|Date(s):||April 15, 1861 to 1865|
|Tag(s):||Civil War, volunteer, Medal of Honor|
|Course:||“Civil War and Reconstruction,” Juniata College|
|Rating:||3 (1 votes)|
During the Civil War the 90th Pennsylvania saw some of the most intense action of any regiment in the war. Made up of volunteer men from the Philadelphia area, these troops moved shortly after their formation into Maryland to be on call as soon as they were needed for battle. They went into many of the first battles of the war including First Bull Run, different skirmishes, and the battle of Antietam. From this position they moved to Falmouth, Virginia; where they expected to stick out the winter months, but in December a four-day battle lasting from the twelfth to the fifteenth in Fredericksburg demanded the 90th's assistance. The original plan laid out by General Burnside required the placement of pontoon bridges supplied by the Army Corps of Engineers, but the bridges were not ready in time, and the forces of the CSA had ample time to assemble and prepare for the attack.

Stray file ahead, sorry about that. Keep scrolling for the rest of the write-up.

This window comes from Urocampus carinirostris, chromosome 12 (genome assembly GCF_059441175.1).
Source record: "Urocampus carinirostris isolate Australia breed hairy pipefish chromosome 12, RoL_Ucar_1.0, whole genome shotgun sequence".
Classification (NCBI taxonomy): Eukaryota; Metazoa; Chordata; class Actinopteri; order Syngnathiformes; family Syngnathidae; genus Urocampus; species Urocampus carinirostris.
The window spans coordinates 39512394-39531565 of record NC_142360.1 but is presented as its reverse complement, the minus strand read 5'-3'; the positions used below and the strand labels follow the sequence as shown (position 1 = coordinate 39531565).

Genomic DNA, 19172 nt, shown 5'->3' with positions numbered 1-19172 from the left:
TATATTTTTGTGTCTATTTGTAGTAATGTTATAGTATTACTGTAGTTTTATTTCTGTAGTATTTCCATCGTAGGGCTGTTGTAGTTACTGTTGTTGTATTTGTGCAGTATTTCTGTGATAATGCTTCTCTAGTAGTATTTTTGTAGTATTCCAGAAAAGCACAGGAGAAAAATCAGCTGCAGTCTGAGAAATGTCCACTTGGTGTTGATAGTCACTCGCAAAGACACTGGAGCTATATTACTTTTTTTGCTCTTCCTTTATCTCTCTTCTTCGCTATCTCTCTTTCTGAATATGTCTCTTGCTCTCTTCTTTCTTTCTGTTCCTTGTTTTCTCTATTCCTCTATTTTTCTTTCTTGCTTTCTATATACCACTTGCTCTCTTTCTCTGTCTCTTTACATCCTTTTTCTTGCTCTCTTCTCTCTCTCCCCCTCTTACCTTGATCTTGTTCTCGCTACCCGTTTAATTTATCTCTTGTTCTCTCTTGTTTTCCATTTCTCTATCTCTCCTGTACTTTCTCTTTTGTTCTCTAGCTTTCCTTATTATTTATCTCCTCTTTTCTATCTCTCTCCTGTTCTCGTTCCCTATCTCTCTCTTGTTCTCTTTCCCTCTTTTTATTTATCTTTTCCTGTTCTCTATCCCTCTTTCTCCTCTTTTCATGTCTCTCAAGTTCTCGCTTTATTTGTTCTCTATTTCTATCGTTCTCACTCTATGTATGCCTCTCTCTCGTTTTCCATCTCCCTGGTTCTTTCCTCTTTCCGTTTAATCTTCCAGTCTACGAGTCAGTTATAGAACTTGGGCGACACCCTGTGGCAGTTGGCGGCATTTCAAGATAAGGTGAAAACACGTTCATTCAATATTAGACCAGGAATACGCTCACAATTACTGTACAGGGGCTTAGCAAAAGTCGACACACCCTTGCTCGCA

During this four-day siege John Shields who hailed from Cresson, Cambria County, Pennsylvania preformed an act of valor that would earned him the Medal of Honor. On December 13, the second day of the battle, while under heavy fire, Private John "Shiel" Shields carried a dangerously wounded comrade back to Union lines so that the stricken man would not be captured by the Confederate forces. His act of fraternity was considered extremely brave, yet dangerous considering the amount of gun fire being unleashed upon the men, making it extremely possible that Shields too would be wounded and eventually captured by Confederate forces. Shields' luck did not run out at this particular battle, however, he survived the rest of the war, including fighting at the Gettysburg and Spotsylvania and Spotsylvania Court House. Thirty-two years after the end of the war, Shields was given his medal for his bravery at Fredericksburg. The delay for his reward was never explained, however one could deduce that following the assassination of President Lincoln, the near impeachment of President Johnson, and the mess of Reconstruction in the South, that Congress had their hands full. Affairs concerning The Grand Army of the Republic simply had to wait until the country was stabilized once more.